“Mentshn getraye: a matse-podriad lid” Performed by Jacob Gorelik

Posted in Main Collection with tags , , , , , , , , , , , , , , , , , , on April 22, 2017 by yiddishsong

Commentary by Itzik Gottesman

This year’s Passover is now complete, so please save this song for next year’s festival!

Mentshn getraye: a matse-podriad lid is the second matse-baking song we have posted on Yiddish Song of the Week. The first was “Mir nemen veytslekh”, sung by Dora Libson.  Mentshn getraye was recorded from Jacob Gorelik by Michael Alpert and me in New York City in 1984, and Alpert later recorded his own performance of the song on the Lori Cahan-Simon Ensemble’s CD Songs My Bubbe Should Have Taught Me: Volume One: Passover.

MatseBaking

Pre-war matse baking [from the Yad-Vasham Photo Archives]

In this posting we present original field recording of that song. The tradition of Matse-podriad continues in religious Jewish circles today and one can see samples of it on the internet. The spirit has remained jovial, often musical, over the years. Here is a current example with the Mishkoltz Rebbe:

Jacob Gorelik introduces the song with these words:  “…the second song I heard in my town. My mother and other mothers sang it. It was called the “Matse-podriad-lid”.  In town there was a custom, that once a year when Passover came, money was collected especially for poor people who could not buy matse, could not buy wine. Help! No way to celebrate Passover. It [custom] was called moes-khitin. That was one thing.

The second thing was – the matse was the primary thing. So the whole town got together and there was complete unity – the orthodox, the “modern” ones, the Zionists,  Bundists, socialists. They used to rent a house with an oven, and buy wood, buy flour and hire people to bake the matse. And this was called a community “matea bakery” by the entire Jewish community.

And as someone once asked – when you sing, or you do something good – do you do it for youself or for the other person? It was a combination. One had it mind that you were doing it for the poor. You were baking matse for them. But at the same time, at that time it was a joy in town becasue it was  a boring life.  It was also an opportunity for girls and boys to get together. And we used to sing and this is one of those songs that were sung. Who composed the song…This song is light verse. It’s not ‘pure’ poetry; but it’s humorously colored. According to what Mendel Elkin once told me the writer was Tunkel – or “The Tunkeler” [The dark one] his pseudonym.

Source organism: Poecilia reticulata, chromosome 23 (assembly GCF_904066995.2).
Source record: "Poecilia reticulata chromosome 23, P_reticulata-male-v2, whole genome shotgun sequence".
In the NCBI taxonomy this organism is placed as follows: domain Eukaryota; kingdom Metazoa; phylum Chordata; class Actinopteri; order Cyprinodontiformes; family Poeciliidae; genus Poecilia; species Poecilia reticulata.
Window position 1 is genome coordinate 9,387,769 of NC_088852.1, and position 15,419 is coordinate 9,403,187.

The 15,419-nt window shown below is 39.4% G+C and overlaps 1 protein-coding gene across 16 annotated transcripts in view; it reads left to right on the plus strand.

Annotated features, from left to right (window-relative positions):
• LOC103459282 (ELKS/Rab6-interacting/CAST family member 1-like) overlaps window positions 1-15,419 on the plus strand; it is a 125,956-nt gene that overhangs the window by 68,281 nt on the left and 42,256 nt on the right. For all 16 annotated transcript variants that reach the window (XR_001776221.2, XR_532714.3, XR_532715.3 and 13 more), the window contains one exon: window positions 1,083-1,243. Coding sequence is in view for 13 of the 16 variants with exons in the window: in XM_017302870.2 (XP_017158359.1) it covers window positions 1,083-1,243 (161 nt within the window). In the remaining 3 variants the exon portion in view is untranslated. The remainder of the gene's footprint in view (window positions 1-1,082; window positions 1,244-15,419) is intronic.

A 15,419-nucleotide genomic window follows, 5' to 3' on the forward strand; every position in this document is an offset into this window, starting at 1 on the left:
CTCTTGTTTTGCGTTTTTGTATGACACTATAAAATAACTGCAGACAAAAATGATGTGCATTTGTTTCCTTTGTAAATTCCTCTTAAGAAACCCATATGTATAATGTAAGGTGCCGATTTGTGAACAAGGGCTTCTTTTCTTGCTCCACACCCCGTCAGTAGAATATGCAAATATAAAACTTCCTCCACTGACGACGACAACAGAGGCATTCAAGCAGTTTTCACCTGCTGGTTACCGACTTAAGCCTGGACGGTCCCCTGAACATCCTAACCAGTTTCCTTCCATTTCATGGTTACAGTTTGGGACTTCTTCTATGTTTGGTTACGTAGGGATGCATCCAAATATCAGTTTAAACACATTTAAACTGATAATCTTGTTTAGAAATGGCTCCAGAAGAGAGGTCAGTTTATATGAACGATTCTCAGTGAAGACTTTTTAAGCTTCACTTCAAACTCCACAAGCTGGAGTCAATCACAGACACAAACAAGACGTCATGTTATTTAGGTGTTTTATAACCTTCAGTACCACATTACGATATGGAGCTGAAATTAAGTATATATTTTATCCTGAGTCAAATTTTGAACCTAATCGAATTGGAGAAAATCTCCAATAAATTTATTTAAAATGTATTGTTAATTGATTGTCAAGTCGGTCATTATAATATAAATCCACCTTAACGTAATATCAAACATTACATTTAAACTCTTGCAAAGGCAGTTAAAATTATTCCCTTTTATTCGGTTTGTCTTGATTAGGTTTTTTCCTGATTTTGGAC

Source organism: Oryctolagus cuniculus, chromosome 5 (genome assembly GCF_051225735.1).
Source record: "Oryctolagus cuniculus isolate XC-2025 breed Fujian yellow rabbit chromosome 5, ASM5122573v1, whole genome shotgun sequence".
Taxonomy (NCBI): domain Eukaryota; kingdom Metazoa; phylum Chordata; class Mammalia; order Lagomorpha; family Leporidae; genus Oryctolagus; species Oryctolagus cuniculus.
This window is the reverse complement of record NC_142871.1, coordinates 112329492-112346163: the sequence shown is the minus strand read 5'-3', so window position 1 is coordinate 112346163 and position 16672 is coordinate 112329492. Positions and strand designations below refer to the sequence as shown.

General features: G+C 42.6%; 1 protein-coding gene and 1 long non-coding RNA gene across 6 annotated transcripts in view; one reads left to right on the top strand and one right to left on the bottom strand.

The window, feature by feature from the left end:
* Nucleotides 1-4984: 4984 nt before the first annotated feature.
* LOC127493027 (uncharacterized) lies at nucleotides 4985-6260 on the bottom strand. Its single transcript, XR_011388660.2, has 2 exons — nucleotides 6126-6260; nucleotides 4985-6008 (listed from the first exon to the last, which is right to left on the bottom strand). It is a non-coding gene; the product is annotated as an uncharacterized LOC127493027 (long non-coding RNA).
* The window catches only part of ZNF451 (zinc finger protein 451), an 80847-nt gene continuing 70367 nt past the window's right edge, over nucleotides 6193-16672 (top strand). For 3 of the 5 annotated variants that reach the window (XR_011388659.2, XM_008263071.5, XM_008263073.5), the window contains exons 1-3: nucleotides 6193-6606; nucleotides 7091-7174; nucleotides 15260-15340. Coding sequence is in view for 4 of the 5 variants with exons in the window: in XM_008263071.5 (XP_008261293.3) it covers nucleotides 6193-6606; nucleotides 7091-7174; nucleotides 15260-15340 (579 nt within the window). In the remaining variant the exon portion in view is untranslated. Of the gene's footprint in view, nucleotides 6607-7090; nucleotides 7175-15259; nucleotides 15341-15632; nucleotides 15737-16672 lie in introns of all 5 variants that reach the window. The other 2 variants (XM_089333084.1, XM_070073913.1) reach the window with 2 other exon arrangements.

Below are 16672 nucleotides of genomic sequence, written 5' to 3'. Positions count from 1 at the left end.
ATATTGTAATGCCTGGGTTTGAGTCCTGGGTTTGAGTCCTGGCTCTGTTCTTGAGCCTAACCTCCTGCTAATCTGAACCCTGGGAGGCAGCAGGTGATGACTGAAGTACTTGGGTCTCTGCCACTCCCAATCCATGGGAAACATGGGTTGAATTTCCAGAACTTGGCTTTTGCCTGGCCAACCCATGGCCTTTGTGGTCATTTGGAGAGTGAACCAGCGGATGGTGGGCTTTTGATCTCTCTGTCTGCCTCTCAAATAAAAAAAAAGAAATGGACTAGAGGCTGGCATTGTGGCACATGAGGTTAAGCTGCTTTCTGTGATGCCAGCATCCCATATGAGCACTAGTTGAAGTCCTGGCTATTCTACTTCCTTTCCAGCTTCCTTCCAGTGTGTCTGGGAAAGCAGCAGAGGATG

The melody, I learned later when I was living in America, comes from a Ukrainian song “Nutshe Khloptse”. And now the song:

Mentshn getraye, farnumene un fraye,
Bay vemen es iz nor tsayt faran.
Git aher ayer pratse, un helft bakn matse,
dem noyt-baderftikn man.

Hentelekh ir kleyne, eydele un sheyne,
bikhelekh nor trogn ir kent.
Pruvt nor visn, eyn mol in Nisan
dem tam fun mazolyes af di hent.

Ir gvirishe meydlekh, helft kneytn teyglekh
mit ayere vaysinke hent.
Teygelekh geknotn vi Got hot gebotn,
Kosher un erlekh un fayn.

Spoken: A freylekhn Peysekh! Flegt men zogn  alemen.

TRANSLATION

Dear people, those who are busy, and those who are free.
Whoever has some time to spare.
Donate your labor to help bake matse
for the man in need.

Little hands, delicate and beautiful,
who only could carry books.
Get to know at least once during the month of Nisan,
the taste of calluses on your hands.

You well-off girls, help knead the dough
with your white hands.
Flour all kneaded, as God has commanded,
Kosher, and honest and fine

Spoken: “Happy Passover!” Is what we wished everyone.

MatsaBakingYID-page-001MatsaBakingYID-page-002

CROP 3 MatsaBakingYID-page-003

Though Gorelick was from Byelorussia, the song text is also found in the writings of Galician writer Soma Morgenstern, who quotes it in his book “The Third Pillar” (1955), page 59, translated from the German [see below]. I have yet to find this poem in Der Tunkeler’s writings.

Morgenstern Cropped

“In toyznt naynhindert ferter yor” Performed by Feigl Yudin

Posted in Main Collection with tags , , , , , , , , , , , , , , , , , , , on April 7, 2017 by yiddishsong

Commentary by Itzik Gottesman.